By Alessia Grunberger

More than 120 women attended the first Jewish Women’s Leadership Conference, an event focused on building professional and peer networks, cultivating women’s leadership and strengthening a strong sense of Jewish identity.

Ali Schumacher/The Mitzpeh
Ali Schumacher/The Mitzpeh

The Feb. 23 student-driven conference – which was hosted at the University’s Rosenbloom Hillel – offered female students numerous professional and skill-building workshops led by Jewish women in competitive fields.

Corrine Bernstein, a Hillel associate and conference creator, wanted an opportunity for students like this for a while. She wanted to create an opportunity for students to come together and share ideas about the advancement of women in the workforce through a Jewish lens.

Bernstein says the goal of this conference, in part, is to encourage women to think about how they are spending their time, and how they could incorporate Jewish values in whatever work they do.

Jewish female students who attended this conference felt a sense of empowerment after participating in workshops and networking with both professionals and fellow Terps.

“As a Jewish woman, I think I developed my personal leadership style and am generally now more passionate about the idea of Jewish female leadership in general,” said sophomore Julia Ring.

Some attendees have already put what they learned at the conference into practice. “The conference did give me some tangible tools that I have put been able to put into use already. For example, I was in the process of following up on a job offer for the summer and used what I learned in my ‘Negotiating Your Salary’ workshop to prepare myself beforehand,” said freshman Tamar Gasko.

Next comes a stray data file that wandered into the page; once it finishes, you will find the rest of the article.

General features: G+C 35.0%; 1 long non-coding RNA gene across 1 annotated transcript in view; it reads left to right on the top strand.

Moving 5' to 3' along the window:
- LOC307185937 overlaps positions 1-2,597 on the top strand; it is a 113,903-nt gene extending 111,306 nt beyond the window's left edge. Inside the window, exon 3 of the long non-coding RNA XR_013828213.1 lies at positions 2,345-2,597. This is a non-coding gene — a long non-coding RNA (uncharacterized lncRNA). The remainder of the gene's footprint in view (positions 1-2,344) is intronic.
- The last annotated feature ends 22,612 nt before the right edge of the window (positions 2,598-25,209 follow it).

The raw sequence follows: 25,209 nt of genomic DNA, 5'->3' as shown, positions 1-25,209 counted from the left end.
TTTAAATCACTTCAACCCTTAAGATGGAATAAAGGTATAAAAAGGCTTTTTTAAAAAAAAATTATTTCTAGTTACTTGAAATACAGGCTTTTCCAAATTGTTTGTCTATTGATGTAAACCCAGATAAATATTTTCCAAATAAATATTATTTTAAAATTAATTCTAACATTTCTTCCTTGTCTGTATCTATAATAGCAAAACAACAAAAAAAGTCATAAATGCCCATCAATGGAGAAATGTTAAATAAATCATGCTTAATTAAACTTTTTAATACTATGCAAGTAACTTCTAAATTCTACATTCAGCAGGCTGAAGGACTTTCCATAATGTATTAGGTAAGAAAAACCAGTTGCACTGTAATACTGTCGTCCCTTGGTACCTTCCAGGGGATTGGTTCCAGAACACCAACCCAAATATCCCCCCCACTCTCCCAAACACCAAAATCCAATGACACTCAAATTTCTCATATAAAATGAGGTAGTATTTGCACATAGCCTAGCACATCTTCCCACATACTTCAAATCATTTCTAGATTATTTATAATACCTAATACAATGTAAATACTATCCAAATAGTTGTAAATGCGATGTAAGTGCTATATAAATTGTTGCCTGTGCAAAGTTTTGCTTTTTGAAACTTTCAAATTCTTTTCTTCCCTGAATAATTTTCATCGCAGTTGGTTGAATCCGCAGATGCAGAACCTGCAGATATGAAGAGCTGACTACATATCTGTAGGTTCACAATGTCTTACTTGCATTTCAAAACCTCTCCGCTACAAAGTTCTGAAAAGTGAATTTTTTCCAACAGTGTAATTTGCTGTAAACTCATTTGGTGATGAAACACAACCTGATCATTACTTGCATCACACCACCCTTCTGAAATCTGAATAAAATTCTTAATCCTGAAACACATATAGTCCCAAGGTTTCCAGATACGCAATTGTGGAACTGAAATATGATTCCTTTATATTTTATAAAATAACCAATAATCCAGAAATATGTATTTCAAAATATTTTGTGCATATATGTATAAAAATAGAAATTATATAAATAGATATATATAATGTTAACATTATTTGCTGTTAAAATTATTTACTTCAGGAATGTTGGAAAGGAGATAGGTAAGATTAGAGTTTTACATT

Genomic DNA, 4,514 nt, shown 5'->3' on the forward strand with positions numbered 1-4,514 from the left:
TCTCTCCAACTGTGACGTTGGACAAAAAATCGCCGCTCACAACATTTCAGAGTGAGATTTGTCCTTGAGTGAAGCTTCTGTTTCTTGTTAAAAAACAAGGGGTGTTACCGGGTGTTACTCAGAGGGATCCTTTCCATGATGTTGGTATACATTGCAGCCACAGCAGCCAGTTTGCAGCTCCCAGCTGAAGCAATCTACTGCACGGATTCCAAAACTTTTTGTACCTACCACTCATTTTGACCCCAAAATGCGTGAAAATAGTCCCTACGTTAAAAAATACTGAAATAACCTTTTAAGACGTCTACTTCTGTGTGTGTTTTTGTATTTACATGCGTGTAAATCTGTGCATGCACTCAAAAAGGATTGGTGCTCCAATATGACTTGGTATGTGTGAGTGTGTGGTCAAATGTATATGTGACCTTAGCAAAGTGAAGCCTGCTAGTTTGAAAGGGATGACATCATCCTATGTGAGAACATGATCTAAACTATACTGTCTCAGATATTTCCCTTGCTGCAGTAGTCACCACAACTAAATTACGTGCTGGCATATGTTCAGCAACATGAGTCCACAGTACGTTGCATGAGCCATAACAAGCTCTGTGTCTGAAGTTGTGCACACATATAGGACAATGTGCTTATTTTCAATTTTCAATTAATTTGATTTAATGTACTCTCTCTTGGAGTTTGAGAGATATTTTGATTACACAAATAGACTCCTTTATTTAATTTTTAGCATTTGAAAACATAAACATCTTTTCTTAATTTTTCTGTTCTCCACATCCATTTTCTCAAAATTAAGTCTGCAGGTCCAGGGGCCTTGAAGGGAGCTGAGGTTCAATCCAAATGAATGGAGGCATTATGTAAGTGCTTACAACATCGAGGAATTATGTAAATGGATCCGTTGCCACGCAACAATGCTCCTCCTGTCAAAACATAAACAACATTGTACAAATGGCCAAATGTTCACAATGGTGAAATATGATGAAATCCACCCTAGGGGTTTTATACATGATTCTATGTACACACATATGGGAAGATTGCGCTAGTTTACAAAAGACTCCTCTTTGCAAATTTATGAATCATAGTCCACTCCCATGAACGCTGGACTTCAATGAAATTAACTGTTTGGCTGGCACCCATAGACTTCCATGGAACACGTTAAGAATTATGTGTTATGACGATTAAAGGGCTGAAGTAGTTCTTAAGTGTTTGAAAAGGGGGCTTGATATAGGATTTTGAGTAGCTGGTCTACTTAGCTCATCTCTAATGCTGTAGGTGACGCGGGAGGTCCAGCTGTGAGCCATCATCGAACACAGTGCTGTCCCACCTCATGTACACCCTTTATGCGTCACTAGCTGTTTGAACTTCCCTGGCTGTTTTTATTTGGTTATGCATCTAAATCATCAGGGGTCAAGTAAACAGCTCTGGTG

“Every leader has the need and the potential to grow, and these workshops gave us those growing experiences. We can now go back to our peers, or go forward in our lives and say, ‘Here’s something I learned that will make this process better,’” added Gasko.

Bernstein wanted to provide networks and opportunities through the facilitators and professionals to Jewish female students. “All facilitators [who led the workshops] are involved in the Jewish community in some way, and they are invested in the future for Jewish women,” said Bernstein.

Bernstein saw the benefit of having professionals who are involved in the Jewish community attend this conference. To Bernstein, there is a shared understanding of what being a Jewish woman means.

“Even if you are not ritually observant, you can learn from those women in the fields and they can help you out because of that special connection,” said Bernstein. “The vast majority of the women in the room [at the conference] were not ritually observant. There are a lot of ways to be a Jewish woman. We are all in this together.”


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